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26/11 attacks showed Pakistan 'broke its promise'
Aziz Haniffa in Washington, DC | December 15, 2008 09:07 IST
Former US Secretary of State General (Retd) Colin Powell has said that in the wake of the Mumbai terror attacks [Images], Pakistan can no longer afford "to wink and nod" and pretend there are no terrorist groups operating within its borders that are a threat to the stability of the region.
Powell, who agreed that there were similarities between the Mumbai attacks and the attack in December 2001 when the Lashkar-e-Tayiba and the Jaish-e-Mohammad had launched attacks on the Indian Parliament, said at the time Islamabad [Images] had promised to completely eliminate and dismantle these terrorist networks, and was surprised to find that seven years later they were still very much alive and thriving.
Appearing on CNN's Fareed Zakaria GPS program, Powell acknowledged that when he went to Pakistan in 2001, the Pakistani authorities said they were going to eliminate them (the LeT and JeM). 'They promised, and went about saying, 'See, they are not there anymore'.'
'Well, where did they go? Well, they are somewhere. They changed names and they changed forms,' he said of Pakistan's broken promise.
Powell said, 'Just the other day, the Pakistani government arrested a number of people and said they had raided seven camps. And, the question that immediately occurred to me -- why are there seven camps?'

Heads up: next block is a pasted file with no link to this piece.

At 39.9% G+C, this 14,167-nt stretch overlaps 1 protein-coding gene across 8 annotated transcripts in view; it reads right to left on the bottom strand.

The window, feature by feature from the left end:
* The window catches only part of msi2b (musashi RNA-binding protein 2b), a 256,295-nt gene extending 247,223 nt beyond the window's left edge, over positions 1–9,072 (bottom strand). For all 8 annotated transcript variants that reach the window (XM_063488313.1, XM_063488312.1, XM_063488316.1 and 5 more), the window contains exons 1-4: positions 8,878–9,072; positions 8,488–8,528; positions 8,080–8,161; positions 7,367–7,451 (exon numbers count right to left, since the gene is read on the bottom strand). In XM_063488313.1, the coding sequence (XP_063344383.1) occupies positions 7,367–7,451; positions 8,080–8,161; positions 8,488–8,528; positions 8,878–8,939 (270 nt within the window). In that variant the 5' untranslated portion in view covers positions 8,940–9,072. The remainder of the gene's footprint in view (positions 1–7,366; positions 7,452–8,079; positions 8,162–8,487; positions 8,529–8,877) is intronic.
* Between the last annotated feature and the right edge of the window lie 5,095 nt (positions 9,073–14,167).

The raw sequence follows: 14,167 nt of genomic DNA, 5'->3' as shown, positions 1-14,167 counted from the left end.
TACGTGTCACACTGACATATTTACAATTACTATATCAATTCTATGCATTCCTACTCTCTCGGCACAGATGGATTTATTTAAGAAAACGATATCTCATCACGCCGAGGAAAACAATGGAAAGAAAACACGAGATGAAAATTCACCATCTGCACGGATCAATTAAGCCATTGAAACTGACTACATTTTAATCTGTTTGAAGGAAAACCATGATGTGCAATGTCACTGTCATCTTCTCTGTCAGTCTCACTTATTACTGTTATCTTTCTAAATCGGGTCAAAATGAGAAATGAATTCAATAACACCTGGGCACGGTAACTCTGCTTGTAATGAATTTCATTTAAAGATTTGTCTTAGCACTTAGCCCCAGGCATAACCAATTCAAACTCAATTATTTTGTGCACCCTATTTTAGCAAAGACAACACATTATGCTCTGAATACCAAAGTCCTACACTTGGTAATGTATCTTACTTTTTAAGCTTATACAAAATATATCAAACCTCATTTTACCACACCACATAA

'And, so, the Pakistanis have to make a strategic choice,' he argued, adding, 'Both, a political choice and a military choice and a choice on the part of the Inter-Services Security apparatus that we can no longer pay the price of having this kind of terrorist organization, inside Pakistan; and, we can no longer wink and nod and pretend that it isn't there and they have to take them on.'
Powell warned that if Pakistan does not take these terrorist groups on and eliminate them once and for all, 'You will have these incidents over time and the situation will remain unstable.'
He reiterated, 'I would say to my Pakistani friends, don't let it happen again. Don't allow these kinds of organisations to exist in Pakistan-controlled Kashmir or anywhere else.'
Powell bemoaned that the terror attacks had come at a time when there had been 'a lot of progress' in ties between India and Pakistan since 2001. 'I was very pleased to see, first, bus travel start, and then of cricket teams going back and forth -- that's how you sort of start to build confidence, and both nations have benefited from that.'
'So, I sense that as tragic as this four-day period was in Mumbai, both Indians and Pakistanis realise you cannot let these 10 murderers -- these 10 terrorists -- drive the policies of two countries where these policies have brought them some rapprochement and progress in recent years. So, let us get the emotion out of this, let us talk to one another and let us see if we can find all the perpetrators."
However, Powell was also apologetic for Pakistan, saying it has had its own political turmoil in recent months and the situation boiling over from Afghanistan into the tribal areas had made it that much more difficult. 'Pakistan has a new government -- a relatively new government -- that I don't think is yet completely secure in power.'
As a result, Powell argued that the United States and the international community have 'to be sensitive to that and we have got to help this new government'.
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